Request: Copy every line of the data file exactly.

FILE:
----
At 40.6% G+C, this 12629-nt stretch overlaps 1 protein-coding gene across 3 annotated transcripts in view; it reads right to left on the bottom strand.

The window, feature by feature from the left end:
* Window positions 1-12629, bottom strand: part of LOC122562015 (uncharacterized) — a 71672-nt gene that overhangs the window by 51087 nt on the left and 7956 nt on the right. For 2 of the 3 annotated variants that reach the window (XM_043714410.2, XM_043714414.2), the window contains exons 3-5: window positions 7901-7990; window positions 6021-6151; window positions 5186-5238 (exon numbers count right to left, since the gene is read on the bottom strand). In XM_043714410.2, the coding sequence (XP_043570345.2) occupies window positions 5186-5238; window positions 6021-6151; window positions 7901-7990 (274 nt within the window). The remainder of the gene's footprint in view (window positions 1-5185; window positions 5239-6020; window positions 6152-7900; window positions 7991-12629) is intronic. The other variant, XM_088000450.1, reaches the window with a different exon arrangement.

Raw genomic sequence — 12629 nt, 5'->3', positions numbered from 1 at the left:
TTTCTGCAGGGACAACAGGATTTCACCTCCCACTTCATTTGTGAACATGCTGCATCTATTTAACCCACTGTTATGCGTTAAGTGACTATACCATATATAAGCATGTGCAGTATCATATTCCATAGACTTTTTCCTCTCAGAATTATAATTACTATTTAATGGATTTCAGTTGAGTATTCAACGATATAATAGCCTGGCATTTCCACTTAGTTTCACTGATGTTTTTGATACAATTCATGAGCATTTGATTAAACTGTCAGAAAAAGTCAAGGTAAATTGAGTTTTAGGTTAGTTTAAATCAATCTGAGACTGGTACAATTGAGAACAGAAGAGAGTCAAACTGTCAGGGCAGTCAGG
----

At 40.6% G+C, this 12629-nt stretch overlaps 1 protein-coding gene across 3 annotated transcripts in view; it reads right to left on the bottom strand.

The window, feature by feature from the left end:
* Window positions 1-12629, bottom strand: part of LOC122562015 (uncharacterized) — a 71672-nt gene that overhangs the window by 51087 nt on the left and 7956 nt on the right. For 2 of the 3 annotated variants that reach the window (XM_043714410.2, XM_043714414.2), the window contains exons 3-5: window positions 7901-7990; window positions 6021-6151; window positions 5186-5238 (exon numbers count right to left, since the gene is read on the bottom strand). In XM_043714410.2, the coding sequence (XP_043570345.2) occupies window positions 5186-5238; window positions 6021-6151; window positions 7901-7990 (274 nt within the window). The remainder of the gene's footprint in view (window positions 1-5185; window positions 5239-6020; window positions 6152-7900; window positions 7991-12629) is intronic. The other variant, XM_088000450.1, reaches the window with a different exon arrangement.

Raw genomic sequence — 12629 nt, 5'->3', positions numbered from 1 at the left:
TTTCTGCAGGGACAACAGGATTTCACCTCCCACTTCATTTGTGAACATGCTGCATCTATTTAACCCACTGTTATGCGTTAAGTGACTATACCATATATAAGCATGTGCAGTATCATATTCCATAGACTTTTTCCTCTCAGAATTATAATTACTATTTAATGGATTTCAGTTGAGTATTCAACGATATAATAGCCTGGCATTTCCACTTAGTTTCACTGATGTTTTTGATACAATTCATGAGCATTTGATTAAACTGTCAGAAAAAGTCAAGGTAAATTGAGTTTTAGGTTAGTTTAAATCAATCTGAGACTGGTACAATTGAGAACAGAAGAGAGTCAAACTGTCAGGGCAGTCAGG